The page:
Winterbottom fires the film’s ignition in its tense opening scenes: a young American mother (Hope Davis) is driving in winter when she suffers an accident which kills her. Left behind are husband Joe (Colin Firth, below) and two girls, 16-year-old Kelly (Willa Holland) and ten-year-old Mary (Perla Haney-Jardine). Once the funeral and five months have passed, the family opt to move to Italy, where Joe will teach at the same university as Barbara (Catherine Keener), an old friend from years back. New country, new city, new start – as announced by the trumpeting sound over the opening credits of Georges Delerue’s ‘Grand Choral’ and the sight of dazzling aerial shots of Genova: Truffaut meets Google Earth.
The city in the searing heat of summer becomes a backdrop for an energetic examination of grief and renewal as each of the trio negotiates a new life with the memory of the old one fresh in the mind. We dash about the city, sucking in every alley and remote corner. Education touches them all: a sexual one for Kelly, whose hormones go loopy at the sight of Mediterranean boys, piano lessons for both girls and open discussions between Joe and his students – perhaps the film’s weakest episodes – about the Italian national character (‘Has the euro had any impact on a sense of Italian identity?’ he asks. Thankfully, Winterbottom doesn’t linger too long here.)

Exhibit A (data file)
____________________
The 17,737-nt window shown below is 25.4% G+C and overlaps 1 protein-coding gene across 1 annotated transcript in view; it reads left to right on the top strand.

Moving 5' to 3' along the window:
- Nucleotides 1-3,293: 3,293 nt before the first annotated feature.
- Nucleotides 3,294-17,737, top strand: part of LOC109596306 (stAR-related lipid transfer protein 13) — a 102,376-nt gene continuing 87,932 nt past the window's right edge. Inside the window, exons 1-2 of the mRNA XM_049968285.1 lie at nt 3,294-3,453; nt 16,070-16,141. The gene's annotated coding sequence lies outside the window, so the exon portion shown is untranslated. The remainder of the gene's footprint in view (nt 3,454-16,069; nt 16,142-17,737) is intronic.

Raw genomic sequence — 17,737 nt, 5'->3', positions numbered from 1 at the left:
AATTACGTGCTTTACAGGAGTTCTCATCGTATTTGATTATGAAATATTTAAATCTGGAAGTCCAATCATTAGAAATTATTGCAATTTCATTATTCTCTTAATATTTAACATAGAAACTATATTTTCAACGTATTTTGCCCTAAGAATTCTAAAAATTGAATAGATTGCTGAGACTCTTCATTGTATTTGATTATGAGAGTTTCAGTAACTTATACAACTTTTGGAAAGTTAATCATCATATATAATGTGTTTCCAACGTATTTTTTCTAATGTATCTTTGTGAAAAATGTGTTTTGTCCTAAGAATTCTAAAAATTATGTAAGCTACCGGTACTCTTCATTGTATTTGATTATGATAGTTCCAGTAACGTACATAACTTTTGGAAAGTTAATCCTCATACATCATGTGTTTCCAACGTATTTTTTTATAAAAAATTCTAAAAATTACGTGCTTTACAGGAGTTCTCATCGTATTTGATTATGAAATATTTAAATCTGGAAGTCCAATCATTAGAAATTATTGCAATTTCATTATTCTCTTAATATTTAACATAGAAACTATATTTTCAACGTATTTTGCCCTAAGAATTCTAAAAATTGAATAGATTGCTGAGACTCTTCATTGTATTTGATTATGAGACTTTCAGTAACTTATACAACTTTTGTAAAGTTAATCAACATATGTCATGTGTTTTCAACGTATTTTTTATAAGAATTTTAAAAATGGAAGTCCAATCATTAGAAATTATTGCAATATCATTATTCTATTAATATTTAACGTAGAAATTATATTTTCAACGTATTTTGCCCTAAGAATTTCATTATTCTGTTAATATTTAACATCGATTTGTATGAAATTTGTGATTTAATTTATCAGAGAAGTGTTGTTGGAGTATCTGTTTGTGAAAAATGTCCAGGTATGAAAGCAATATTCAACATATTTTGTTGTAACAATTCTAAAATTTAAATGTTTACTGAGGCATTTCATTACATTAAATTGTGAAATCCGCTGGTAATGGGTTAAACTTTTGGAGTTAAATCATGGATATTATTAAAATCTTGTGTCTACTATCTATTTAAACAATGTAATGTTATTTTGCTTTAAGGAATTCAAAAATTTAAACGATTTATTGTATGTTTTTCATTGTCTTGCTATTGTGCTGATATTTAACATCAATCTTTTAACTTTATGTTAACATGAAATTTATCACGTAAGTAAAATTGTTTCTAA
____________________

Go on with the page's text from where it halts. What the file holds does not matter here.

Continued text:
Three strong performances, with Firth as a sensitive lynchpin, reinforce the tenderness of the father-daughter relationship. But Winterbottom is also interested in what keeps us apart and he explores those areas even a loving parent can’t reach: young Mary screams out at night and sees her dead mother in windows and on the streets, while Kelly finds comfort in a boyfriend. Her blossoming sexuality puts a similar distance between her and her younger sister. Meanwhile, Joe puts up his own barriers: he’ll only let Barbara and a young student admirer so close before clamming up and raising his defences.
Laurence Coriat, the director’s co-writer on this film, also scripted ‘Wonderland’ and again their work together has produced a film in which the city’s texture and the emotions of its characters are at one. Comparisons have been made with ‘Don’t Look Now’, but that’s a bit misleading: this isn’t a supernatural story, even if Mary does ‘see’ her mother. Yet what ‘Genova’ does share with Nic Roeg’s film is an awareness of how claustrophobic – and liberating – it can be to mix a strange city with devastating loss. It’s at once a deeply sad film and a deeply truthful and optimistic one.